Sanjay Suri

 

Celebrity-turned-activist Rahul Bose plays squash as does Srinagar-born actor Sanjay Suri whose his elder brother, Raj, introduced him to the game when he was a child.  Within two years, Suri was playing Sub-Junior squash for his home state of Jammu and Kashmir, and later went on to represent the state in the Indian Junior National Championships.

 

Aamir Khan

Aamir Khan

And then there’s actor Aamir Khan, a keen squash player and former smoker who’s regularly encouraged Bollywood’s star-struck fans to quit a habit still widely regarded as cool by many of India’s younger generation. “When I smoked,’” warned Khan in one interview, “I couldn’t play squash for more than 15 minutes. Two weeks after quitting…I could play for up to an hour. Nothing is more dangerous than cigarette smoking.” Just one example, perhaps, of a Bollywood role model promoting a healthy lifestyle as well as their latest movie.

Squash Romance

Where there are squash girls and squash boys, it probably shouldn’t come as any surprise that there is a high probability of squash romance. And, in Bollywood, rumours of romance, actual romance, public displays of romance and the death of romance are endlessly played out against a backdrop of intense media scrutiny and…er…gossip.

Neha Dhupia

Neha Dhupia

Perhaps the most high-profile Bollywood squash romance in recent years was that involving actress and former Miss India Universe winner, Neha Dhupia, and India’s then Number 1 squash player, Ritwik Bhattaracharya. The former college classmates had known each other for at least a decade before they ‘got together’ at a time when both their careers were in the ascendant.

Ritwik Bhattacharya

Ritwik Bhattacharya

 

Unsurprisingly perhaps, the naturally-sporty Dhupia soon hired a squash coach to teach her the basics of the game and improve her racket skills. But, despite her new-found passion for squash – and for one of its most famous exponents – Dhupia’s romance with Bhattaracharya eventually came to end after three years. But not before the celebrity couple had received an inordinate amount of media coverage in the Bollywood gossip columns, and simultaneously raised the public awareness of squash as an activity which just might lead to love.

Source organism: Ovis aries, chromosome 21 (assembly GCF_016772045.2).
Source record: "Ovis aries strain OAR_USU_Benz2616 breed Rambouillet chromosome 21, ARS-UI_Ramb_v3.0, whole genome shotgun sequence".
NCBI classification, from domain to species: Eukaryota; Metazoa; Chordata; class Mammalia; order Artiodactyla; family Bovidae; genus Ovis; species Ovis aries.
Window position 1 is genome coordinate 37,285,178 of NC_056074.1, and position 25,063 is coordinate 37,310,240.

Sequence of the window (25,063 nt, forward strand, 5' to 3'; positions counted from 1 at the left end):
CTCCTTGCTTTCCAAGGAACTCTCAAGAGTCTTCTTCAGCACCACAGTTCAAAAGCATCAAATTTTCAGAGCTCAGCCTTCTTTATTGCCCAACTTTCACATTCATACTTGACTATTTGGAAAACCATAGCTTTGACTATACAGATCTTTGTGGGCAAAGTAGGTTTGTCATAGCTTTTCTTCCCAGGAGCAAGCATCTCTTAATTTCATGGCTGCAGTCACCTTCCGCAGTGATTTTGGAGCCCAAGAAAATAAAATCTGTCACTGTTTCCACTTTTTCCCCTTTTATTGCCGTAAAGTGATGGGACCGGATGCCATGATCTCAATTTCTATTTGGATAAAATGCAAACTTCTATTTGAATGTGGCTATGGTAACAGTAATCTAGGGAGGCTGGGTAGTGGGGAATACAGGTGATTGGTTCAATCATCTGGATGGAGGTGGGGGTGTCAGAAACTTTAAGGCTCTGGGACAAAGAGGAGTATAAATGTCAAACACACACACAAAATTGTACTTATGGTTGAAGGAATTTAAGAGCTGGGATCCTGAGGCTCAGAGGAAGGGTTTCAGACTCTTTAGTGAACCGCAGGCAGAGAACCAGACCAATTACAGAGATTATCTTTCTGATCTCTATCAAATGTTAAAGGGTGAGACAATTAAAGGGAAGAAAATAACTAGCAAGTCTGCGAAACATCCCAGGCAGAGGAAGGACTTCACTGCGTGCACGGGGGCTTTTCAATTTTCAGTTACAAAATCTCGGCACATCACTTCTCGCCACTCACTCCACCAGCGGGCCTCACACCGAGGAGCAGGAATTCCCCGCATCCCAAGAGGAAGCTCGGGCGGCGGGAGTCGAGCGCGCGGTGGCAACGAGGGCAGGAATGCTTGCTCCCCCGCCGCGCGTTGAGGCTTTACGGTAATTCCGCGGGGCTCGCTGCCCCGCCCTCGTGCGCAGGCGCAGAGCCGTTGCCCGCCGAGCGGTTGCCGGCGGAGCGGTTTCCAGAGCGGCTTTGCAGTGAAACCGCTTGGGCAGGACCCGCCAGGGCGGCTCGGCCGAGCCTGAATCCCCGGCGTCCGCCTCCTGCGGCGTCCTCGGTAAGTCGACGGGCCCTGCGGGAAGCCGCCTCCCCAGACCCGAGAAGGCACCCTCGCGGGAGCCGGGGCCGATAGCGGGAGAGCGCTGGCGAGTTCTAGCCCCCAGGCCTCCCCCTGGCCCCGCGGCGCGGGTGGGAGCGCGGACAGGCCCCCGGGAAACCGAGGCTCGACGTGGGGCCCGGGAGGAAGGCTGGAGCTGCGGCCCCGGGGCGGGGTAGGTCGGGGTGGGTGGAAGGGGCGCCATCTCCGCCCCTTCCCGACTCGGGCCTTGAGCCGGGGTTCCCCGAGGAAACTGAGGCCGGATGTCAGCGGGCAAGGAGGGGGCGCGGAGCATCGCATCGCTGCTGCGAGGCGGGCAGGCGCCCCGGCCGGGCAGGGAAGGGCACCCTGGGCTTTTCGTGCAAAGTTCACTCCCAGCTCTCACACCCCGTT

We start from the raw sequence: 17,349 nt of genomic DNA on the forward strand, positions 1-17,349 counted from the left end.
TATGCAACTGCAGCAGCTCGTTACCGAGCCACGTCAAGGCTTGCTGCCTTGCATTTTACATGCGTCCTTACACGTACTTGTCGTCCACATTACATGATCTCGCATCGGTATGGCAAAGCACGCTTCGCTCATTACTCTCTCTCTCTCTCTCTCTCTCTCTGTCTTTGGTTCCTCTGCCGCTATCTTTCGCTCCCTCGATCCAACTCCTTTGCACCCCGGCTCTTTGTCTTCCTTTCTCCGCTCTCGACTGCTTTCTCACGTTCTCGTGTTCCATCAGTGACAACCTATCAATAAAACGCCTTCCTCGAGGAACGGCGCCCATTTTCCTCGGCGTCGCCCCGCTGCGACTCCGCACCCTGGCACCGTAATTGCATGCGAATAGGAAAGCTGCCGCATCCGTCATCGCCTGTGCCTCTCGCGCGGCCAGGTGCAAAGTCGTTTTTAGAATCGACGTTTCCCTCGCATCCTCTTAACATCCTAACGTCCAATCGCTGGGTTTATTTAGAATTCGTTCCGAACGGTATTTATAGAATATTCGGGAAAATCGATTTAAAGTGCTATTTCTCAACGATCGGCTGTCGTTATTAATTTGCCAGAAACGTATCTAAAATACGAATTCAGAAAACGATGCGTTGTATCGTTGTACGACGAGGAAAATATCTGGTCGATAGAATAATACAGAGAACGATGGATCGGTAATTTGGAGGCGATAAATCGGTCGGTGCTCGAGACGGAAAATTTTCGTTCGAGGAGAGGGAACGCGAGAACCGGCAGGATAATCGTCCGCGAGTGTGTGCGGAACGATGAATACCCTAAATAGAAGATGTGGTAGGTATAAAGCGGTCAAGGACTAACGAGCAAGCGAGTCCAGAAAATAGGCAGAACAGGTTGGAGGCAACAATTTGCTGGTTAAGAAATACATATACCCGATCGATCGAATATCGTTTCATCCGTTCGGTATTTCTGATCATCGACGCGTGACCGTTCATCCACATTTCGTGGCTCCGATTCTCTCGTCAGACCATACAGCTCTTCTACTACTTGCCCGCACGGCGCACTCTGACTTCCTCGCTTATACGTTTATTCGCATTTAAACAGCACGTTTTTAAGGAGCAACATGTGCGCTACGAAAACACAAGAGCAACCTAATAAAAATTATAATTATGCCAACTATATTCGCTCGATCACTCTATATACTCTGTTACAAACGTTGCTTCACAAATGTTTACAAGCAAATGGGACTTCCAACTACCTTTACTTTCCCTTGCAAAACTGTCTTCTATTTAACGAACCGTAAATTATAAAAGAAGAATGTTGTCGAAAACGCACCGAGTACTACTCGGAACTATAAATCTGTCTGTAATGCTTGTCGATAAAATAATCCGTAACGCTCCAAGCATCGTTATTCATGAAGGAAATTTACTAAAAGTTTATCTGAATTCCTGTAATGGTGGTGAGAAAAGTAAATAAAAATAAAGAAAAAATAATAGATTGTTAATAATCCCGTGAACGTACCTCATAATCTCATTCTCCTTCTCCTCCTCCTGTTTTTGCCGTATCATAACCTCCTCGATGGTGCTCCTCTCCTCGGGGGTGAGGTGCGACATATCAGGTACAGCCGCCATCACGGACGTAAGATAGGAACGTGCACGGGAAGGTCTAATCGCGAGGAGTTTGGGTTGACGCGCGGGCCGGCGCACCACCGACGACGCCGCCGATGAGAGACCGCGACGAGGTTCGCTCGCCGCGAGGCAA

So, after the tale of a beautiful Bollywood starlet finding squash passion, how about the  story of a beautiful squash  starlet finding Bollywood? Read on….

The First Squash Item Girl

Dipika Pallikal

Dipika Pallikal

“She’s a very sexy and pretty Indian squash player,” announced the Indian Cinema Blog in 2010. The blog post went on to say that there were ‘rumours’ from Southern India that Chennai-born Dipika Pallikal had ‘a good chemistry’ with the film industry and ‘liked to be a friend to all film and sports people.’ Furthermore, and possibly most important of all for millions of young Indian men, Pallikal was reported as saying that she didn’t have “any boyfriends at all.”

Away from the gossip, Pallikal (known as the Indian Sharapova) is only the second Indian woman ever to break into the World top 100 squash players. Still only 19, she’s won the German, Dutch, French, Australian and Scottish Open tournaments and is currently training under Egyptian squash coach Mohamed Essam Saleh. At the time of writing she’s reached Number 26 in the World rankings.

Dipika Pallikal on Court

Dipika Pallikal on Court